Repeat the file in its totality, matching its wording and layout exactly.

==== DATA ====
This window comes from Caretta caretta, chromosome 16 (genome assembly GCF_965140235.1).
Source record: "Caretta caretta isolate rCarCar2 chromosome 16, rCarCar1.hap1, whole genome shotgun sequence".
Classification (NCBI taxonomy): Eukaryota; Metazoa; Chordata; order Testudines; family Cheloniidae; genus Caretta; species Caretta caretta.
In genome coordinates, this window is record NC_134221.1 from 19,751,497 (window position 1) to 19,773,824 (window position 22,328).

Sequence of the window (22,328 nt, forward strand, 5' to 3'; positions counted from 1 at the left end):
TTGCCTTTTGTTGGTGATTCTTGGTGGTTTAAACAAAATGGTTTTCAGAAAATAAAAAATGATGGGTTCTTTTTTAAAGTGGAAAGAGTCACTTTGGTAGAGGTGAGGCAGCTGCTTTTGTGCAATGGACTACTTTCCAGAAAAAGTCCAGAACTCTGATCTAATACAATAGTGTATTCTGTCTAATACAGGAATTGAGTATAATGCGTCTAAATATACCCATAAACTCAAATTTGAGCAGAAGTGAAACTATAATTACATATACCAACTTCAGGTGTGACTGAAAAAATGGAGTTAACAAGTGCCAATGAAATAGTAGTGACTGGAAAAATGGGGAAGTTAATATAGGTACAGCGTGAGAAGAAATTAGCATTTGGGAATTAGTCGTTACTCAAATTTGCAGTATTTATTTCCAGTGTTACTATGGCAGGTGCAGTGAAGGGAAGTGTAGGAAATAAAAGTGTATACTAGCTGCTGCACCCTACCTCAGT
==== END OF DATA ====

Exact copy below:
This window comes from Caretta caretta, chromosome 16 (genome assembly GCF_965140235.1).
Source record: "Caretta caretta isolate rCarCar2 chromosome 16, rCarCar1.hap1, whole genome shotgun sequence".
Classification (NCBI taxonomy): Eukaryota; Metazoa; Chordata; order Testudines; family Cheloniidae; genus Caretta; species Caretta caretta.
In genome coordinates, this window is record NC_134221.1 from 19,751,497 (window position 1) to 19,773,824 (window position 22,328).

Sequence of the window (22,328 nt, forward strand, 5' to 3'; positions counted from 1 at the left end):
TTGCCTTTTGTTGGTGATTCTTGGTGGTTTAAACAAAATGGTTTTCAGAAAATAAAAAATGATGGGTTCTTTTTTAAAGTGGAAAGAGTCACTTTGGTAGAGGTGAGGCAGCTGCTTTTGTGCAATGGACTACTTTCCAGAAAAAGTCCAGAACTCTGATCTAATACAATAGTGTATTCTGTCTAATACAGGAATTGAGTATAATGCGTCTAAATATACCCATAAACTCAAATTTGAGCAGAAGTGAAACTATAATTACATATACCAACTTCAGGTGTGACTGAAAAAATGGAGTTAACAAGTGCCAATGAAATAGTAGTGACTGGAAAAATGGGGAAGTTAATATAGGTACAGCGTGAGAAGAAATTAGCATTTGGGAATTAGTCGTTACTCAAATTTGCAGTATTTATTTCCAGTGTTACTATGGCAGGTGCAGTGAAGGGAAGTGTAGGAAATAAAAGTGTATACTAGCTGCTGCACCCTACCTCAGT